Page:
The Nationals and Liberals Minority Report – Victorian Parliamentary Inquiry into Renewable Energy in Victoria

by Environment And Planning Committee  

Download the full report below:



The Liberals and Nationals members support a responsible transition to renewable energy.

A transition to renewable energy is necessary to reduce atmospheric emissions and climate change. However, a transition to renewable energy is not without socioeconomic and environmental risks.

Despite substantial Victorian and Commonwealth government subsidies for renewable energy, wholesale and retail electricity prices have increased in real terms (7 per cent pa). There are many potential renewable energy options which the Committee Report has not fully explored.

The Committee Report focusses heavily on solar and wind renewable technologies and battery storage all of which may have significant environmental, social, and economic challenges when subjected to a ‘cradle-to-grave’ analysis of carbon emissions, recyclability, and safe handling of toxic materials.

Other forms of renewable energy such as hydro-electricity, clean hydrogen, wave energy and biofuels were largely overlooked in the Committee Report. The potential of pumped hydro and opportunities for energy from waste in localised circular systems were not rigorously investigated. The Committee Report failed to investigate emission reduction from improved energy efficiencies in industrial and household settings and increasing carbon sequestration via biologic and geologic pathways. The Liberal and Nationals members consider these renewable technologies to have the potential for greater local content for example in the Latrobe Valley and warrant closer examination.

The closure of Hazelwood Power Station resulted in substantial job losses in the Latrobe Valley. Over the last decade the Latrobe local government area (LGA) has lost over 5,000 jobs while six comparable regional LGAs each have gained about 10,000 jobs over the same period (see page 7 and 8). The Andrews Government assistance of $266 million channelled through the Latrobe Valley Authority (LVA) focused largely on liveability projects with one-off jobs in construction, rather than ongoing employment through strengthening innovation in technology and manufacturing, including local manufacture of components for renewables.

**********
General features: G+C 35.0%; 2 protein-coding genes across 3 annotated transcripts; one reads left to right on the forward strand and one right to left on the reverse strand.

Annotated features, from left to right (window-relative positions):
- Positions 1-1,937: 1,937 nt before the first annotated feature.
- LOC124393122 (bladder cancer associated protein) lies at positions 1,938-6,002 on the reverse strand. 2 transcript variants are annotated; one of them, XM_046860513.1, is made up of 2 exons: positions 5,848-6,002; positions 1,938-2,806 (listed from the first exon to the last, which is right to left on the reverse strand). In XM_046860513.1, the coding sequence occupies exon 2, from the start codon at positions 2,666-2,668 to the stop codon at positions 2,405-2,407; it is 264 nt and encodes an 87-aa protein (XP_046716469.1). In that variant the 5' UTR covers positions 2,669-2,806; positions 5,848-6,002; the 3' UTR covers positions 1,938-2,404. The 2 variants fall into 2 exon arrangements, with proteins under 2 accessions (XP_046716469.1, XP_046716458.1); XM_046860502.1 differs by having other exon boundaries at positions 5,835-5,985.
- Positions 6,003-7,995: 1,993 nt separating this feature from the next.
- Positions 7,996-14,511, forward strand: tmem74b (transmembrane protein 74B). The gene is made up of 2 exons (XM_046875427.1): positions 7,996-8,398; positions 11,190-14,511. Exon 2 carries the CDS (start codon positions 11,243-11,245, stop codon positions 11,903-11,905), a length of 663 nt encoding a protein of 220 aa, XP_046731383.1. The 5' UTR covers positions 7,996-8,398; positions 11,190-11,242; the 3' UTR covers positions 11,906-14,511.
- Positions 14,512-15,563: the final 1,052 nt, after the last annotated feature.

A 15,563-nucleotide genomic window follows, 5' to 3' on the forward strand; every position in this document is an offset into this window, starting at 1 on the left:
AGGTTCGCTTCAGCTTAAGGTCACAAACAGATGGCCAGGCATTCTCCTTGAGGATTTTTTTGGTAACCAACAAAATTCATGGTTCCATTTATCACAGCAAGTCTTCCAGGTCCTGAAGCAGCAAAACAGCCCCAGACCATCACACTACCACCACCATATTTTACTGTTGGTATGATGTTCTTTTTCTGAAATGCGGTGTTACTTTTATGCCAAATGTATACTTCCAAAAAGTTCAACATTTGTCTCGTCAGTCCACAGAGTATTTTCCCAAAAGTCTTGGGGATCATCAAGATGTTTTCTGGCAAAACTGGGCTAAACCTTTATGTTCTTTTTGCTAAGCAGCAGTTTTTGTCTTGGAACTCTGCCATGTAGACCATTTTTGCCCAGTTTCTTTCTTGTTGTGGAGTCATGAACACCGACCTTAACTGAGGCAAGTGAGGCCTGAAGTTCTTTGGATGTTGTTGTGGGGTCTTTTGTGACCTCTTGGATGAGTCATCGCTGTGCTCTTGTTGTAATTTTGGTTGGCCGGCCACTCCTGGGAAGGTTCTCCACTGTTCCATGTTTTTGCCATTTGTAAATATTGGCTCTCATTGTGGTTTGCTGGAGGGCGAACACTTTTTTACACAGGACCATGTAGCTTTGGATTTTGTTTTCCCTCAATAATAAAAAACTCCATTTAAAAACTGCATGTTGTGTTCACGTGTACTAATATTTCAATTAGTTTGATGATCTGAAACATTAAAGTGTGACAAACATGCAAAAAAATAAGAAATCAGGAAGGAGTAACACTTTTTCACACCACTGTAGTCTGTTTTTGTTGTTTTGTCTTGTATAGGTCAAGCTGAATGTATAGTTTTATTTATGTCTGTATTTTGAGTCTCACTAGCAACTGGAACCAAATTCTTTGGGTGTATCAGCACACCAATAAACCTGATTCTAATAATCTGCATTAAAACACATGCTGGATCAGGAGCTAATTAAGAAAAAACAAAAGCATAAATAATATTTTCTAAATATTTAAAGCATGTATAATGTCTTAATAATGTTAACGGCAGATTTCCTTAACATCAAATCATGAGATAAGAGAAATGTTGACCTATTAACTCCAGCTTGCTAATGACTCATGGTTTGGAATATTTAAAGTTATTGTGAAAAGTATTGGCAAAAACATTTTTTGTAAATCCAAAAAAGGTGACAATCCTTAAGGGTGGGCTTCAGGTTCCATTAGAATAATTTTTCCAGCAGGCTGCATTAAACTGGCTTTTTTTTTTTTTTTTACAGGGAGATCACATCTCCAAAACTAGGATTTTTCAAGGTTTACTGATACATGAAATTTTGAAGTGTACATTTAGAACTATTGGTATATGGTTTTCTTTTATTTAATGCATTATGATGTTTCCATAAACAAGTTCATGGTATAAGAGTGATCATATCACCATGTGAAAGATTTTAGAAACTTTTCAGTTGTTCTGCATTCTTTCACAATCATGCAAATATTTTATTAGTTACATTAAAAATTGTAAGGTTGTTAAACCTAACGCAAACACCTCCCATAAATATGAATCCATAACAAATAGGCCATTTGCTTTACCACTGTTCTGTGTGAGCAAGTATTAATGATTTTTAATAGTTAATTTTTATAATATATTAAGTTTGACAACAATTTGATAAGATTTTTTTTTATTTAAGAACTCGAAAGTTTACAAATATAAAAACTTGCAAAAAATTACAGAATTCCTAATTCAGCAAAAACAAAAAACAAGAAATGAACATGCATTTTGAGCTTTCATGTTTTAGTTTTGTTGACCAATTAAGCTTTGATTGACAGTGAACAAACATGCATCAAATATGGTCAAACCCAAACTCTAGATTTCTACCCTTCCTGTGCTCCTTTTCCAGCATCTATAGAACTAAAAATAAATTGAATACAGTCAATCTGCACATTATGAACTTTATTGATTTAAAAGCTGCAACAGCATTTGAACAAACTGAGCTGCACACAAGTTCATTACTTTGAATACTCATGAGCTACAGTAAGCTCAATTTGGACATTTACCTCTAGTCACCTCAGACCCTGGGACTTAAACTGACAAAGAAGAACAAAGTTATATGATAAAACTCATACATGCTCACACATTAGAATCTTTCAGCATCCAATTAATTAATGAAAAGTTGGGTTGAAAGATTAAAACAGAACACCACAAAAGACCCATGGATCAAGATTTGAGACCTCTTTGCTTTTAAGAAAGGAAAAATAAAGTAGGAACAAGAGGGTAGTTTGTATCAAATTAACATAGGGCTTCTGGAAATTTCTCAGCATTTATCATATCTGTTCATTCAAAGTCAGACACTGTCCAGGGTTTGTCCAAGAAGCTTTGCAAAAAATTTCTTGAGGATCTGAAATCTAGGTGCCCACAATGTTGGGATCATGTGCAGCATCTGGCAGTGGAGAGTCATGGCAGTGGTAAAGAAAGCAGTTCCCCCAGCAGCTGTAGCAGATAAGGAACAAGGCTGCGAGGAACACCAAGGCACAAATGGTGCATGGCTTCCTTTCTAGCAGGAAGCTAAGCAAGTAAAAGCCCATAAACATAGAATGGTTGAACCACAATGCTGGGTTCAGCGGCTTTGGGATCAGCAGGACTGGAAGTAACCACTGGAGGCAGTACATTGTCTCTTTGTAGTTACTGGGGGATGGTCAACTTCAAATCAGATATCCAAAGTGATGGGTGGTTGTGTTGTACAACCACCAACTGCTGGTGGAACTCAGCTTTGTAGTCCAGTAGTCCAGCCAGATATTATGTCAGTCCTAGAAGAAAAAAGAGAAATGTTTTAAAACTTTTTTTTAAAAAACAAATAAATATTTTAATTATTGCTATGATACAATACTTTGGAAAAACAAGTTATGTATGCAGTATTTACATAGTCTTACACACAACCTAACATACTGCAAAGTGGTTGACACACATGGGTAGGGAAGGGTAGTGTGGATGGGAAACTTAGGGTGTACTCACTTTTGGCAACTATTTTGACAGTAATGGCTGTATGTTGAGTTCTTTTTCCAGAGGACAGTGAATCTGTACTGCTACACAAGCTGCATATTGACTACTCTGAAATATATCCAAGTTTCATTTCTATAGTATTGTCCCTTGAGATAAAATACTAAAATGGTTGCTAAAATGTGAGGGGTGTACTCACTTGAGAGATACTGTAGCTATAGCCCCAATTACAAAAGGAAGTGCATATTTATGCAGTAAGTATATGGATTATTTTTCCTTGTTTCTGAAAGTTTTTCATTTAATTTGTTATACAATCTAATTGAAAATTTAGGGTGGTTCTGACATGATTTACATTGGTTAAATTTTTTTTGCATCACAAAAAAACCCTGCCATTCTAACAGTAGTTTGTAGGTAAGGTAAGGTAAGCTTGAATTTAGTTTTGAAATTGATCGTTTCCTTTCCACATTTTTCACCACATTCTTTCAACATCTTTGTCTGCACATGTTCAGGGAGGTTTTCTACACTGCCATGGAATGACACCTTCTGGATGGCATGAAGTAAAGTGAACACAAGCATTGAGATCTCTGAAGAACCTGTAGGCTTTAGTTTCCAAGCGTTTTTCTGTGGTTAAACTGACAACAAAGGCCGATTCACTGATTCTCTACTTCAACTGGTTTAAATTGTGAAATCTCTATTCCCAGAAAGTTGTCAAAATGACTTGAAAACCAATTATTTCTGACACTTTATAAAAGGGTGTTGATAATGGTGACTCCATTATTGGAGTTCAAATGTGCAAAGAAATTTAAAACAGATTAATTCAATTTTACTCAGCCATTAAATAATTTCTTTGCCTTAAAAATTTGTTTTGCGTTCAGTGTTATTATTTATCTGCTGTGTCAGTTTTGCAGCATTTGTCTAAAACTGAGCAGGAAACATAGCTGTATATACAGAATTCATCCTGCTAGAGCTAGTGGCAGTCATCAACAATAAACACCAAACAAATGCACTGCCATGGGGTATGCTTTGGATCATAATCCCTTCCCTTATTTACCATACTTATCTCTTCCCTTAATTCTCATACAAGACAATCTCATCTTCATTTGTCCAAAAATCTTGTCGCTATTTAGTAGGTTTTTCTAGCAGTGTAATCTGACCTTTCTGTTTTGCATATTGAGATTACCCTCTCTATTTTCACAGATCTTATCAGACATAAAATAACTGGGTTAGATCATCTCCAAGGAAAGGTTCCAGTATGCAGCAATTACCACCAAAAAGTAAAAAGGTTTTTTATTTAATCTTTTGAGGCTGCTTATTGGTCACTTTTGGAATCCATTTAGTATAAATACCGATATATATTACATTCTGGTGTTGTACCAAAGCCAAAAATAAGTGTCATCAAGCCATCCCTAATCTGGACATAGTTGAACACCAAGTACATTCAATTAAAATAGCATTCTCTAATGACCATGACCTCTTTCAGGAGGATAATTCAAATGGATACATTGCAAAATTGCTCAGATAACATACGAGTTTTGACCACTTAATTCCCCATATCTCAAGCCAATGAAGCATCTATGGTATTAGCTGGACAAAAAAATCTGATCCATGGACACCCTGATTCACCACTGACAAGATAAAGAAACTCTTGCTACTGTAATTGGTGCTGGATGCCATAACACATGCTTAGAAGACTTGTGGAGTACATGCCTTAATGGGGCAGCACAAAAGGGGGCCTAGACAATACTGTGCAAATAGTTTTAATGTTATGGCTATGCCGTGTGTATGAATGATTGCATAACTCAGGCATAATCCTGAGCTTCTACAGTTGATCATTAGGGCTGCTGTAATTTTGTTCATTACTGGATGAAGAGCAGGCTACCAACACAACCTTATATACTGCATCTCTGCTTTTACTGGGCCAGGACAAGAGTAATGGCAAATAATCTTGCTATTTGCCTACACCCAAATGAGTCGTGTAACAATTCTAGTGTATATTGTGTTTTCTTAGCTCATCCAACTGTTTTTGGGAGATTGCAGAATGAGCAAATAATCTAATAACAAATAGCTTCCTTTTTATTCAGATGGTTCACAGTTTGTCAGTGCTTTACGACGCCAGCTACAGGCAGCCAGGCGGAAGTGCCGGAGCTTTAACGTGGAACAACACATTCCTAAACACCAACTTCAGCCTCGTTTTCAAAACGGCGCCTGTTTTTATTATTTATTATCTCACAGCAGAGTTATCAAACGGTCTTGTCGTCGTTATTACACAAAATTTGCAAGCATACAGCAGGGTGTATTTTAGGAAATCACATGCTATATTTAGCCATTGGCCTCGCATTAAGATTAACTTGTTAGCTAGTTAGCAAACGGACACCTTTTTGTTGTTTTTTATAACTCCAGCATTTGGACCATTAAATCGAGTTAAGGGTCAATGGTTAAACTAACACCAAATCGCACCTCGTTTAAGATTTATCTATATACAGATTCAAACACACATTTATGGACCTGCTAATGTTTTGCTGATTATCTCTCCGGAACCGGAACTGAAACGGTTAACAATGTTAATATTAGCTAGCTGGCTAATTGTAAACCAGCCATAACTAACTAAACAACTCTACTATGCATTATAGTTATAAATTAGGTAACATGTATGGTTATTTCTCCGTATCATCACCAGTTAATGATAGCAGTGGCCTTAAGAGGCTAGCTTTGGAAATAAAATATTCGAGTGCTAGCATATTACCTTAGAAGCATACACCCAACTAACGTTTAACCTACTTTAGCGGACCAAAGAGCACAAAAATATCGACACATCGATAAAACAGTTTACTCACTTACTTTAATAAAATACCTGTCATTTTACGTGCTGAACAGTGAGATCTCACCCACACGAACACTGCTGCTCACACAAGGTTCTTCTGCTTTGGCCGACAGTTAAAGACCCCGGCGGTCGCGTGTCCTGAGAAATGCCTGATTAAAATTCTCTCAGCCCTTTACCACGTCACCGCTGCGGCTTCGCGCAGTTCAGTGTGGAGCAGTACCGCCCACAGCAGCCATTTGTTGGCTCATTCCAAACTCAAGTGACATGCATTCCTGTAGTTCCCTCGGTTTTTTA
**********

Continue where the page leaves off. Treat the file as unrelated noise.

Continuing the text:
Closing coal fired power stations before sufficient transmission infrastructure to link renewable energy projects, adequate local component manufacturing and appropriate recycling facilities are established, has risks.

An opportunity exists to assist local manufacturers to make components for renewable energy and replace imports. Currently only 11 per cent of components for renewable energy are manufactured in Australia (e.g. solar panels, wind turbines).

The Liberals and Nationals members support the development of local ‘cradle-to-grave’ management and recycling of renewable energy components to ensure no adverse environmental impacts from the transition to renewable energy.

Victoria needs dedicated recycling for discarded solar panels. Victoria also needs to find an alternative to the resin used in wind turbine blades which contain a toxin (bisphenol A) such that the blades cannot be dumped into landfill, nor recycled, nor pulverised and secured within the concrete foundations of wind farms. Alternatives to current battery storage technology should be encouraged, given the energy intensity in mining the lithium, cobalt, nickel and other rare earths elements and manufacturing the components.